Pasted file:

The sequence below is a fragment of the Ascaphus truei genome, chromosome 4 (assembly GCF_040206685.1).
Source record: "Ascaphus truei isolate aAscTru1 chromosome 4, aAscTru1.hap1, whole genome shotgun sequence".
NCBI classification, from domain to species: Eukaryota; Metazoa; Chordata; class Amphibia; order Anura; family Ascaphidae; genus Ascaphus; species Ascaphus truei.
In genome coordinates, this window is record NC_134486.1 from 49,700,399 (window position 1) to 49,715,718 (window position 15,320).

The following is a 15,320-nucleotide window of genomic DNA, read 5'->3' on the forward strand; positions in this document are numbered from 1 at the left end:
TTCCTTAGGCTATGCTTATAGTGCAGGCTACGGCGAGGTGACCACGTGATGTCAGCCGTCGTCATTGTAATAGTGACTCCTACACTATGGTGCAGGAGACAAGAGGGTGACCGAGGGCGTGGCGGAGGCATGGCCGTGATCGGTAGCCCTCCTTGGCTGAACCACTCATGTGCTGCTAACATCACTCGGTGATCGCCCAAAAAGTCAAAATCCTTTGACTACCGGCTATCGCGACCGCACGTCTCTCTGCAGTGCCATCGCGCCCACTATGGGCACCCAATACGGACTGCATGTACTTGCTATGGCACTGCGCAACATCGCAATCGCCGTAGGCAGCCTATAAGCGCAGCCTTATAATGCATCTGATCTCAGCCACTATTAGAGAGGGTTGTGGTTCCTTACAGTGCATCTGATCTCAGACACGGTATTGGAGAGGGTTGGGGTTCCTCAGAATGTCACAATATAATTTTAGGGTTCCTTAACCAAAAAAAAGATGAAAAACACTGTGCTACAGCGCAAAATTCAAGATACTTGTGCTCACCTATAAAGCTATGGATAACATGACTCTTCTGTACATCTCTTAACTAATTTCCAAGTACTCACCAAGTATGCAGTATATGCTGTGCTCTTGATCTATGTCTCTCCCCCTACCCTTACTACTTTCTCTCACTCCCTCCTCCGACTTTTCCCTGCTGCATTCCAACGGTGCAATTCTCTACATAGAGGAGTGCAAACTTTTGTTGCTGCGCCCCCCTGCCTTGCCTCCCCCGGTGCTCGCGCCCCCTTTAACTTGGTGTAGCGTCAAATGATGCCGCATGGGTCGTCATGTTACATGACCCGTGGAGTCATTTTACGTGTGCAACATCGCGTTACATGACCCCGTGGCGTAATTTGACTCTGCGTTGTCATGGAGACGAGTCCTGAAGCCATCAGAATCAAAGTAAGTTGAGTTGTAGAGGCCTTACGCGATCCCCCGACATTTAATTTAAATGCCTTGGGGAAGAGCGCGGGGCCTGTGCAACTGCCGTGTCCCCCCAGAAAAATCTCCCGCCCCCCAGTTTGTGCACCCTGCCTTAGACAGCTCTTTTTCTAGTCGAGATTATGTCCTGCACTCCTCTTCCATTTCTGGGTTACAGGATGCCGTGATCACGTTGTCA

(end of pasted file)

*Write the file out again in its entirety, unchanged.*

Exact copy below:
The sequence below is a fragment of the Ascaphus truei genome, chromosome 4 (assembly GCF_040206685.1).
Source record: "Ascaphus truei isolate aAscTru1 chromosome 4, aAscTru1.hap1, whole genome shotgun sequence".
NCBI classification, from domain to species: Eukaryota; Metazoa; Chordata; class Amphibia; order Anura; family Ascaphidae; genus Ascaphus; species Ascaphus truei.
In genome coordinates, this window is record NC_134486.1 from 49,700,399 (window position 1) to 49,715,718 (window position 15,320).

The following is a 15,320-nucleotide window of genomic DNA, read 5'->3' on the forward strand; positions in this document are numbered from 1 at the left end:
TTCCTTAGGCTATGCTTATAGTGCAGGCTACGGCGAGGTGACCACGTGATGTCAGCCGTCGTCATTGTAATAGTGACTCCTACACTATGGTGCAGGAGACAAGAGGGTGACCGAGGGCGTGGCGGAGGCATGGCCGTGATCGGTAGCCCTCCTTGGCTGAACCACTCATGTGCTGCTAACATCACTCGGTGATCGCCCAAAAAGTCAAAATCCTTTGACTACCGGCTATCGCGACCGCACGTCTCTCTGCAGTGCCATCGCGCCCACTATGGGCACCCAATACGGACTGCATGTACTTGCTATGGCACTGCGCAACATCGCAATCGCCGTAGGCAGCCTATAAGCGCAGCCTTATAATGCATCTGATCTCAGCCACTATTAGAGAGGGTTGTGGTTCCTTACAGTGCATCTGATCTCAGACACGGTATTGGAGAGGGTTGGGGTTCCTCAGAATGTCACAATATAATTTTAGGGTTCCTTAACCAAAAAAAAGATGAAAAACACTGTGCTACAGCGCAAAATTCAAGATACTTGTGCTCACCTATAAAGCTATGGATAACATGACTCTTCTGTACATCTCTTAACTAATTTCCAAGTACTCACCAAGTATGCAGTATATGCTGTGCTCTTGATCTATGTCTCTCCCCCTACCCTTACTACTTTCTCTCACTCCCTCCTCCGACTTTTCCCTGCTGCATTCCAACGGTGCAATTCTCTACATAGAGGAGTGCAAACTTTTGTTGCTGCGCCCCCCTGCCTTGCCTCCCCCGGTGCTCGCGCCCCCTTTAACTTGGTGTAGCGTCAAATGATGCCGCATGGGTCGTCATGTTACATGACCCGTGGAGTCATTTTACGTGTGCAACATCGCGTTACATGACCCCGTGGCGTAATTTGACTCTGCGTTGTCATGGAGACGAGTCCTGAAGCCATCAGAATCAAAGTAAGTTGAGTTGTAGAGGCCTTACGCGATCCCCCGACATTTAATTTAAATGCCTTGGGGAAGAGCGCGGGGCCTGTGCAACTGCCGTGTCCCCCCAGAAAAATCTCCCGCCCCCCAGTTTGTGCACCCTGCCTTAGACAGCTCTTTTTCTAGTCGAGATTATGTCCTGCACTCCTCTTCCATTTCTGGGTTACAGGATGCCGTGATCACGTTGTCA